Paycheck Protection Program: A Forgiveness Application, But Still No Regulations

Carol Beaumier, Senior Managing Director Risk and Compliance – New York

Amidst media reports that significant changes to the Paycheck Protection Program (PPP) may be forthcoming to provide greater leeway for how loan proceeds are used and to extend the current eight-week period for spending the funds, the Small Business Administration (SBA) issued a Loan Forgiveness Application on May 15. The form, its accompanying worksheet and step-by-step instructions provide borrowers some guidance and clarification related to the forgiveness calculation, including the following:

  • To be eligible for forgiveness, payroll expenses do not have to be both “paid and incurred” in the exact eight-week period (Covered Period) that begins on the day that the first loan proceeds are received. Rather, a borrower may elect to use an Alternative Payroll Covered Period, which will begin on the first day of the borrower’s first pay period following the date that it receives its first PPP loan dollars, and will end on the 56th day thereafter. This assumes that all borrowers pay their employees in full and account for associated health insurance, retirement plan contributions and state and local payroll taxes on the last day of each pay period.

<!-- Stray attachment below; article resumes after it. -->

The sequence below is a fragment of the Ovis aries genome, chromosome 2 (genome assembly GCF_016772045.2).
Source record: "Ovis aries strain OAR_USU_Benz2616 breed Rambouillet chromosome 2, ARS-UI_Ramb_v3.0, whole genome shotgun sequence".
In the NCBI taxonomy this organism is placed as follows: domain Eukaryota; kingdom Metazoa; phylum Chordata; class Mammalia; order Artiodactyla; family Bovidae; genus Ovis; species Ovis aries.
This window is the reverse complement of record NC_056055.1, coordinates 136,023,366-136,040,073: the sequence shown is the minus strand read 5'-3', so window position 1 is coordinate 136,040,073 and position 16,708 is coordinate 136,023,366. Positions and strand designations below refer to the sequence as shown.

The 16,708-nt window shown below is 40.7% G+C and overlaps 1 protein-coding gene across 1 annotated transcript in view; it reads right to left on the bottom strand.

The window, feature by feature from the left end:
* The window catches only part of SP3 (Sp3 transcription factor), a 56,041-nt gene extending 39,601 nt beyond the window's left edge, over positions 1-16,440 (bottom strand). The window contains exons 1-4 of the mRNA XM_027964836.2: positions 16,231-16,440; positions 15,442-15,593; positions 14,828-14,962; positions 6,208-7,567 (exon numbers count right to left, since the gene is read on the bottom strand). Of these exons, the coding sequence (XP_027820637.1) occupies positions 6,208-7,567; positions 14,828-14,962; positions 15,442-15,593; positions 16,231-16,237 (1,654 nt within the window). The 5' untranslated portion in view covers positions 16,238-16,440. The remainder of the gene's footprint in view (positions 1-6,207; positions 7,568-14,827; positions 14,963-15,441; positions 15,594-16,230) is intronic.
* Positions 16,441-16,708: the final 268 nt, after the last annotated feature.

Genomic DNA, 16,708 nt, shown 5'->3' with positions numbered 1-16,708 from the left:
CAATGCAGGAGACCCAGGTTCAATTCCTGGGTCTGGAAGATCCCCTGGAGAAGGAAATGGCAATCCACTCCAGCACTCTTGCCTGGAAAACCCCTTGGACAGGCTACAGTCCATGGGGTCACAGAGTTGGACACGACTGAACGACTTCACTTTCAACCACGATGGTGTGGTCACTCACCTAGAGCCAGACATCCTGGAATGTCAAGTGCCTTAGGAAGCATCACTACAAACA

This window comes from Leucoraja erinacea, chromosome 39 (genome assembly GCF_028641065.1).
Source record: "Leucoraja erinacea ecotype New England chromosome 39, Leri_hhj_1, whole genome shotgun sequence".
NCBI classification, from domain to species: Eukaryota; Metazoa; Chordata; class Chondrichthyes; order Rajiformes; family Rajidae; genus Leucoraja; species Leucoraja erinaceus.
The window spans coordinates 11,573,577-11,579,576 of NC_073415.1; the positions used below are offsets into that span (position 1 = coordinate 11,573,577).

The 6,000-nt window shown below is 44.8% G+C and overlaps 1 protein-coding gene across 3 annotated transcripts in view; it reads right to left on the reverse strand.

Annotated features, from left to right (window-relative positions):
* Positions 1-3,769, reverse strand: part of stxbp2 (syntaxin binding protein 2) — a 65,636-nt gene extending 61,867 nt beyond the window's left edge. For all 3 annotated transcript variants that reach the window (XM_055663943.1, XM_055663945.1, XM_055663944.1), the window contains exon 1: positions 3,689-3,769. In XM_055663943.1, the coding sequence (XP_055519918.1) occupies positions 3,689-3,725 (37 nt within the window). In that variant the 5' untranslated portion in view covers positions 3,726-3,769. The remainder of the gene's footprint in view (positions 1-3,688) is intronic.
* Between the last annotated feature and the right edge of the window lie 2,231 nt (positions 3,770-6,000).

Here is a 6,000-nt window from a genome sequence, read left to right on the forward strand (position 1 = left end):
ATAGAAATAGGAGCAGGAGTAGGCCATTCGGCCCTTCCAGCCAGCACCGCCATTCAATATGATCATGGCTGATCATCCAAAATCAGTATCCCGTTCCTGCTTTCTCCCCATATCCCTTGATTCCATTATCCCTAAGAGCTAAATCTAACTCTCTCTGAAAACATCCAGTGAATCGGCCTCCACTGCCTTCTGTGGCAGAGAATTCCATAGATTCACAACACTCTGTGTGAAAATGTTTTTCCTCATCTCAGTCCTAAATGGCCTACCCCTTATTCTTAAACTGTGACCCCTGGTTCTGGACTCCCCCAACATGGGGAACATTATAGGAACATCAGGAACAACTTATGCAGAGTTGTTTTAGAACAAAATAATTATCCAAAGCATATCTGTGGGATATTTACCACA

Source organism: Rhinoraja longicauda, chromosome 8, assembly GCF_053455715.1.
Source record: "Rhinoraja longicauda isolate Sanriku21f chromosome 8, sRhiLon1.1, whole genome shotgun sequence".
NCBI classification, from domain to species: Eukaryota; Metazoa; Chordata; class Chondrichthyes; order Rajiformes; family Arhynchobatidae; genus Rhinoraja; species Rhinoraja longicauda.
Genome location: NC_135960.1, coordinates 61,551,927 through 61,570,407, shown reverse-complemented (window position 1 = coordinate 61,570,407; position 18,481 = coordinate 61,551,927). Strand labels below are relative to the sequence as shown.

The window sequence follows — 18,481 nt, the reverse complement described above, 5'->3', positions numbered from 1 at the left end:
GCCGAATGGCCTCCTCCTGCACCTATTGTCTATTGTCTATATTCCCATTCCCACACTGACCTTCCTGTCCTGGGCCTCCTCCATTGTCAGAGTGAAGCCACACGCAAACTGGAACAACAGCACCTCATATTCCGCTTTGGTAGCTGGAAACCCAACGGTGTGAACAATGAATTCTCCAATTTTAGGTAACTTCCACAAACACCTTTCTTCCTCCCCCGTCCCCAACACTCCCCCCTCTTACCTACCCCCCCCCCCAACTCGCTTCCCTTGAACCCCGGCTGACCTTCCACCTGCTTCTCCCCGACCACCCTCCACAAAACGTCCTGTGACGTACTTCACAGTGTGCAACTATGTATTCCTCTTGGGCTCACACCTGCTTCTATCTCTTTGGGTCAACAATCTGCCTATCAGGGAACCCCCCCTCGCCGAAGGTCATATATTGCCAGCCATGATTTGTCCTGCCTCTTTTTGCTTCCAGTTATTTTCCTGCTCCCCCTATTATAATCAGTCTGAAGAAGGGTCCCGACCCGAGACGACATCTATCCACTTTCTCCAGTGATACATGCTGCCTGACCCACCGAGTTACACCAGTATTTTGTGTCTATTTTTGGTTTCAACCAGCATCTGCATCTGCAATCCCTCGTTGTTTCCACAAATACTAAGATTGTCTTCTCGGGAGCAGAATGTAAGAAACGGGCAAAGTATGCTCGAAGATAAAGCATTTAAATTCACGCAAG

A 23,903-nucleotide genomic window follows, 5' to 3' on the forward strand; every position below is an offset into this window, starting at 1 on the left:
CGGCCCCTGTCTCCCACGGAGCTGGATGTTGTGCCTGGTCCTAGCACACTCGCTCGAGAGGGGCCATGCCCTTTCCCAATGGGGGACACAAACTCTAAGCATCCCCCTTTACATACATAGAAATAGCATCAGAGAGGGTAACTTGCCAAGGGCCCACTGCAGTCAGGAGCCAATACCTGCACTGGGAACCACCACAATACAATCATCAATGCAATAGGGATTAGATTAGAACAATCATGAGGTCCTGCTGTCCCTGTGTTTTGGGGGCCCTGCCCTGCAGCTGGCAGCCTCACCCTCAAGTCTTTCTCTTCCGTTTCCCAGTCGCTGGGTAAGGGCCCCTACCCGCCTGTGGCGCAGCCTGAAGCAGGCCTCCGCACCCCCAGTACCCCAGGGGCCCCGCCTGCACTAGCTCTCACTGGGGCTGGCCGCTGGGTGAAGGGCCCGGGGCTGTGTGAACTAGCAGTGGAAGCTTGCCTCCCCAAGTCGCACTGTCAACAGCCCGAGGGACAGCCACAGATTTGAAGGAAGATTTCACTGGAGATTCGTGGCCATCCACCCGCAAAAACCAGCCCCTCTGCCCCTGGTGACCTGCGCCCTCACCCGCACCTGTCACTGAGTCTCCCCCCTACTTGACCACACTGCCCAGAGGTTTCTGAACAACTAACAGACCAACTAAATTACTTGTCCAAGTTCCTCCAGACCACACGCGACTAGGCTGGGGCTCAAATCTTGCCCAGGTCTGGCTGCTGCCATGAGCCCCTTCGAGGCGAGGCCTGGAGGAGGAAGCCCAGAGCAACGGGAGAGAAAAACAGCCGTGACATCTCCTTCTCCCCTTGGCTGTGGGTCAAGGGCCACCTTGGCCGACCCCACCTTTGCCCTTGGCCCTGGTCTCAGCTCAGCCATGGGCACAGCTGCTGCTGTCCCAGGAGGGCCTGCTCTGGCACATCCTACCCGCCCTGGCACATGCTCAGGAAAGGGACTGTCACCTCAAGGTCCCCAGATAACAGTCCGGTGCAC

• Interest, rent and utilities that are incurred during the original Covered Period and paid shortly thereafter in the normal course of business will also qualify for forgiveness.
  • Borrowers who have made a good-faith, written offer to rehire workers that was declined are exempted from the loan forgiveness reduction. 

The instructions detail the supporting documentation that must be included with the Loan Forgiveness Application as well as documentation that a borrower must maintain but is not required to submit. The application also includes a number of certifications and representations which the borrower is required to make. These deal with the use of funds, the accuracy of calculations, and the supporting documentation. To apply for forgiveness, a borrower must complete this application as directed and submit it to its lender.

The document, released on May 15, provides no guidance on the responsibilities of lenders with respect to assessing forgiveness. The SBA has said that it plans to release regulations and guidance soon to assist borrowers in completing their loan forgiveness applications and instruct lenders on their role in the forgiveness process. These regulations were initially expected by April 26.

Perhaps the SBA has delayed issuing the regulations because of the possibility that there will be some welcomed legislative relaxation of the forgiveness terms. If such changes are forthcoming, hopefully they will come soon and before borrowers, lenders and the SBA spend precious time completing and reviewing applications that may become outdated.  

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